The Difference Between Climate Change and Global Warming

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It can sometimes feel as if we use the terms ‘climate change‘ and ‘global warming’ interchangeably, but should we? Are they they same? Is the difference important?

If you’re someone who’s curious – or just someone who always likes to be as accurate as possible – then read on, because we’ve got some good information for you below!

First off, yes – they are two different things, even though the terms are often treated as synonyms.

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Second, did you know there’s a difference between climate and weather? Because there is.

Weather is the short-term state of the atmosphere in a specific place in the world and includes things like humidity, temperature, wind speed, atmospheric pressure, and visibility. It changes quickly and lasts for a day or two at most, though it can change in mere minutes.

Climate, on the other hand is broader in scope, and reflects long-term averages and trends that can span decades or more. It’s slower to change than the weather, though it can still evolve and fluctuate over time.

The broadest definition of climate change includes any and all long-term fluctuations in one or more climate-related variables – like average temperature or precipitation – in the same locations. That location can apply to a region or as the globe as a whole.

Global warming, however, is always applied on a global scale and refers to an increase in the average surface temperature across the entire planet. As far as Earth is concerned, that temperature has been rising since 1880.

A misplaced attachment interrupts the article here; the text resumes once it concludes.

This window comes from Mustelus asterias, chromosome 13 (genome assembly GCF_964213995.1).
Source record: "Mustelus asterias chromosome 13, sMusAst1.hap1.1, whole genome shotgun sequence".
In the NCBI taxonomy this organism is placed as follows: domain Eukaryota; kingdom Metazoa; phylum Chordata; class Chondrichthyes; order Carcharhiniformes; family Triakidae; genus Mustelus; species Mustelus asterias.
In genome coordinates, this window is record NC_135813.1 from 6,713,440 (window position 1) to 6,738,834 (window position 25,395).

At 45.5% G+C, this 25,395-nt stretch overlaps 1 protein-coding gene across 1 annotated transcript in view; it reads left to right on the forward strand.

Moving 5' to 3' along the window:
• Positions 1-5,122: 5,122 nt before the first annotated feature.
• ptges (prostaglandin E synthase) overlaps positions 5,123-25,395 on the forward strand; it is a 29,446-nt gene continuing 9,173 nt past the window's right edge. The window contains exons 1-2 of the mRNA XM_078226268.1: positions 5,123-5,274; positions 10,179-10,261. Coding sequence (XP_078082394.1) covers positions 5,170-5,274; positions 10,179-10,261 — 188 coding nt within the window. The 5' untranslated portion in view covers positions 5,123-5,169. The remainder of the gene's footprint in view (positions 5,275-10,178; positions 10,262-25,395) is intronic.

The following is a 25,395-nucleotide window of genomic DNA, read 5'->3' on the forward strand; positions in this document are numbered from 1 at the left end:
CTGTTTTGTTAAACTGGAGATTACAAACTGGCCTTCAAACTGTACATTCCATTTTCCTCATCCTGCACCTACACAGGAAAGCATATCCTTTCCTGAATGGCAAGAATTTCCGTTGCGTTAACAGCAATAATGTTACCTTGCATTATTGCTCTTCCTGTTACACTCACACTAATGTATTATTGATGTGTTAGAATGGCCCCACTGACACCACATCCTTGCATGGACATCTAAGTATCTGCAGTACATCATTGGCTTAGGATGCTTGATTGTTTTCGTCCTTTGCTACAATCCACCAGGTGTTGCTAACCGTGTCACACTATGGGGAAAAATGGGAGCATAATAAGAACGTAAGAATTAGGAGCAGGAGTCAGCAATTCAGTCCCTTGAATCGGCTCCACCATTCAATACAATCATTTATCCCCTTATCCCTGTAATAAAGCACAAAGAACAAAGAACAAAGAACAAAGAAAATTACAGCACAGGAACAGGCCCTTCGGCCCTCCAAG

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A planet-wide temperature shift of only a few degrees can have massive ramifications, which is why scientists have been in panic mode for so long.

The recent warming that’s caused by greenhouse gas emissions seems to be causing both an increase in flooding and droughts across the globe, and Dr. Nathan Steiger, an atmospheric scientist at Columbia University, explains why the differences all fall under climate change.

“Historically, societies were impacted most by the same kinds of disruptive climate events that occur today: prolonged and extreme heat and cold, droughts and floods.

Often these climate changes in the past simply happened to people due to no fault of their own.

But sometimes these disruptive climate extremes were made worse by human mismanagement of their environments.”

Steiger co-authored a study in 2019 that used ice core samples, historical records, and other lines of evidence to review the history of climate shifts over the past two millennia.

What they found was that, for the entire planet, the late 20th century has been the single hottest period in the past 2,000 years.

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Which is to say, it is perhaps time to pay attention to the people ringing alarm bells with increasing fervor.

I mean, unless we think living on the surface of the sun might be comfortable.

Who can say?